In January the House refused, by a vote of 113 to 80, to submit the Crittenden Compromise to the people. About the same time the Senate joined this action by a vote of 20 to 19. Two-thirds of each House, however, recommended to the States a compromise thirteenth amendment to the Constitution, as follows: “No amendment shall be made to the Constitution which will authorize or give Congress the power to abolish or interfere, within any State, with the domestic institutions thereof, including that of persons held to labor or service by the laws of said State.” Conservative Republicans voted with the Democrats to carry this measure of which Lincoln approved in his inaugural address.”

(Horatio Seymour of New York, Stewart Mitchell, Harvard University Press, 1938, pp 222-224)

 

The Drift of the Republicans

Criticizing Lincoln’s brutal policies against Americans both North and South, Democratic United States Representative Samuel “Sunset” Cox of Ohio said in late 1862 that Republicans were “determined to make this a war against populations, against civilized usage . . . and defeated the cause of the nation, by making the old Union impossible.” August Belmont, national Democratic Committee Chairman warned at the same time the North “was and still is ready to fight for the union and the Constitution, but it is not ready to initiate a war of extermination.”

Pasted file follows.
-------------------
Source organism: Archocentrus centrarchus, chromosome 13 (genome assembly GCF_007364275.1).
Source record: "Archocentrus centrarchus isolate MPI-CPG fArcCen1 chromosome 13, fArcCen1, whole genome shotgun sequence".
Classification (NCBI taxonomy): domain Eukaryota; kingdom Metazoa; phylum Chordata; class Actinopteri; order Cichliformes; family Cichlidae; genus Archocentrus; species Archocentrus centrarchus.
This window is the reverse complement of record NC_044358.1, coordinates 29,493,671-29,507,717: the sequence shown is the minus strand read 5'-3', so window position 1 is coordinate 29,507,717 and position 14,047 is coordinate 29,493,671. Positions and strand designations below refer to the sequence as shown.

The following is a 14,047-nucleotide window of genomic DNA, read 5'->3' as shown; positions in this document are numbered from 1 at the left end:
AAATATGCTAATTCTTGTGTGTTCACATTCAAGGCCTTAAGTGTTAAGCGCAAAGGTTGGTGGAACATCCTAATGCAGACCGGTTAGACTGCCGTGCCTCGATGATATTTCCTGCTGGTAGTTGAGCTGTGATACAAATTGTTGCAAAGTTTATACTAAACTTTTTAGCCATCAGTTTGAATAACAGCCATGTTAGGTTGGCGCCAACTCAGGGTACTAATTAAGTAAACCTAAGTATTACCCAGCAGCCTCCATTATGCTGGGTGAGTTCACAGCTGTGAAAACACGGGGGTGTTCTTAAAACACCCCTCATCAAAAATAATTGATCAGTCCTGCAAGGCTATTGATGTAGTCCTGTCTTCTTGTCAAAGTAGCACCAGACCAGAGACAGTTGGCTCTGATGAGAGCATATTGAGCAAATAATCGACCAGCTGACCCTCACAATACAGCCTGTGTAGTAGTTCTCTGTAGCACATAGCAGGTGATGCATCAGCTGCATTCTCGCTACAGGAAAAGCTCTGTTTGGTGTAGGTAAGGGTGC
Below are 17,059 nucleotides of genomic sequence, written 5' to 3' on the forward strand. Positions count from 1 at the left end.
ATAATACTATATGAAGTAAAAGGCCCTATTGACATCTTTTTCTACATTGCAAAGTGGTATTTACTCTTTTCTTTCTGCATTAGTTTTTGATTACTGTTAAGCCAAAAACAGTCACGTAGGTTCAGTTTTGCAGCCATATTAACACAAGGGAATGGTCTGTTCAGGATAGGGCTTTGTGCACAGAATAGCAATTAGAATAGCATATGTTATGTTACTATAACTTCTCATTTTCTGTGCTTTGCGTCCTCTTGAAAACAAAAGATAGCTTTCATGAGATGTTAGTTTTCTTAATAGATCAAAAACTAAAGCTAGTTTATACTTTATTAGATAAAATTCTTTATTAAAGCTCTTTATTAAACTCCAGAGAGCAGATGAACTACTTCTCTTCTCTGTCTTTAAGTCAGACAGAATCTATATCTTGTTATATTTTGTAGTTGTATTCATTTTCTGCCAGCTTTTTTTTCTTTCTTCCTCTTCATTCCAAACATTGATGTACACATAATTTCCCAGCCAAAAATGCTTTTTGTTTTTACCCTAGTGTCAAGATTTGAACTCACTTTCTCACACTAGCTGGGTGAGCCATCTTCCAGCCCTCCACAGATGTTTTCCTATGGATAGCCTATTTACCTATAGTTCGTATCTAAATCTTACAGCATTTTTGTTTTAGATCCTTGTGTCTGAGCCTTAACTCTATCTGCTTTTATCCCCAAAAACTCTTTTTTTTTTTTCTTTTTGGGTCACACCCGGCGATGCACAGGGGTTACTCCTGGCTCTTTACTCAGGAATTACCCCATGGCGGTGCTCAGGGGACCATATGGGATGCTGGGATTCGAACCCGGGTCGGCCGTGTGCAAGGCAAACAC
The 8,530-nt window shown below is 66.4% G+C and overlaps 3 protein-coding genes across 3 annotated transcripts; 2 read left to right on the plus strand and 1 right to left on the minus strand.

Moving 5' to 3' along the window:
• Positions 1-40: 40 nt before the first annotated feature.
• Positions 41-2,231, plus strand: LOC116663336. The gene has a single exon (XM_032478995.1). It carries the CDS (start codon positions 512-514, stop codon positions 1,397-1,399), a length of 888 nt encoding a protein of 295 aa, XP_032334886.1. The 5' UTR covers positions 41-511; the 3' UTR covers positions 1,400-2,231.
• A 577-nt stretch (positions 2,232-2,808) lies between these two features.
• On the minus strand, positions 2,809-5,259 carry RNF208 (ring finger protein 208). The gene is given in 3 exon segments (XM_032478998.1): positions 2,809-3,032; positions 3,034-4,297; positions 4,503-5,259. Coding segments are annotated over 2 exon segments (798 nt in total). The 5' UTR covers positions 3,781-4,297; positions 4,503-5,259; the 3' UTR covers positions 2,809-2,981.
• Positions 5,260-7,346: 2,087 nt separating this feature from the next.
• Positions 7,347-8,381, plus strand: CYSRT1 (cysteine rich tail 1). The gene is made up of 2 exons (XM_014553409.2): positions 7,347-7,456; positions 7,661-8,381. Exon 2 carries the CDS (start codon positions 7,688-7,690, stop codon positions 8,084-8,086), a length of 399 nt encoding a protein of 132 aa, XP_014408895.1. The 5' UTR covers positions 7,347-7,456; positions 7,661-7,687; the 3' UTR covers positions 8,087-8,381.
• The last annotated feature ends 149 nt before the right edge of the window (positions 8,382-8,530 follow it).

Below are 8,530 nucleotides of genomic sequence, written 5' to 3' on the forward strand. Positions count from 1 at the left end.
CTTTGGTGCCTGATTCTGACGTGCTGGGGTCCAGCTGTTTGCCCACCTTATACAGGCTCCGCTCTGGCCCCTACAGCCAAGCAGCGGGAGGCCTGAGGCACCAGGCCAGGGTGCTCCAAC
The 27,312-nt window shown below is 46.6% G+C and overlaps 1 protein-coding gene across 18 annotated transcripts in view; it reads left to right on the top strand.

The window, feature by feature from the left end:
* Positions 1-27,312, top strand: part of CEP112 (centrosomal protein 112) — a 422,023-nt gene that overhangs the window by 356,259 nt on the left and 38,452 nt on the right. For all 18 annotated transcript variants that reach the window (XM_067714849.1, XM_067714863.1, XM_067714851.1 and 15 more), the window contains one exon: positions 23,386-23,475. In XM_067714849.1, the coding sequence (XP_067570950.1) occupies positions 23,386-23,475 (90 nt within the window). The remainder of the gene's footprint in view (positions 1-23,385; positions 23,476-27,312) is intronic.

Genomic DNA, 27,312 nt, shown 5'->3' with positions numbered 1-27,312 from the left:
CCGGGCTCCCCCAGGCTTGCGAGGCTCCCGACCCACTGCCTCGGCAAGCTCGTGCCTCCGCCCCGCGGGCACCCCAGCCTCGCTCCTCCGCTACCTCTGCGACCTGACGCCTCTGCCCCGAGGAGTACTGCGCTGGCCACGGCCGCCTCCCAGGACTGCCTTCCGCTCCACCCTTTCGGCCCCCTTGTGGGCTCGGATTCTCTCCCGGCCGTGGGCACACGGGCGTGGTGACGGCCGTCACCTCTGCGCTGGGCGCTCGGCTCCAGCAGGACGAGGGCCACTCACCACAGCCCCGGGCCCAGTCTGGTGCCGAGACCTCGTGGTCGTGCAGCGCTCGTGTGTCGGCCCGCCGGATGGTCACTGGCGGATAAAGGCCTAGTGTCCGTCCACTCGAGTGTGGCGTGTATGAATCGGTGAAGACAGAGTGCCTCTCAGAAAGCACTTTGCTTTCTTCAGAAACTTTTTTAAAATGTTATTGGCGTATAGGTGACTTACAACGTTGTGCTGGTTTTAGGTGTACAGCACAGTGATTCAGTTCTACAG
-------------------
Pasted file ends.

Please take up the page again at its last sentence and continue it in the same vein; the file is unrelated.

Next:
Bernhard Thuersam, www.circa1865.org

 

The Drift of the Republicans

“The trouble with the Republicans,” Horatio Seymour charged, is that “one wing . . . is conservative and patriotic, the other is violent and revolutionary.” Before very long after March 1861, Democrats saw abolitionists in the ascendancy, setting the war policies of the government and successfully perverting the war’s aims. They were “getting wild on everything.”

Whatever Lincoln had started out to do, some Democrats charged, by 1862 the war had become “an abolition war – a war for general emancipation.” “No one talks of conservatism any longer,” Samuel Barlow was told, “or speaks of the old Constitution or of anything but a renewed and desperate raid for subjection of the rebels.”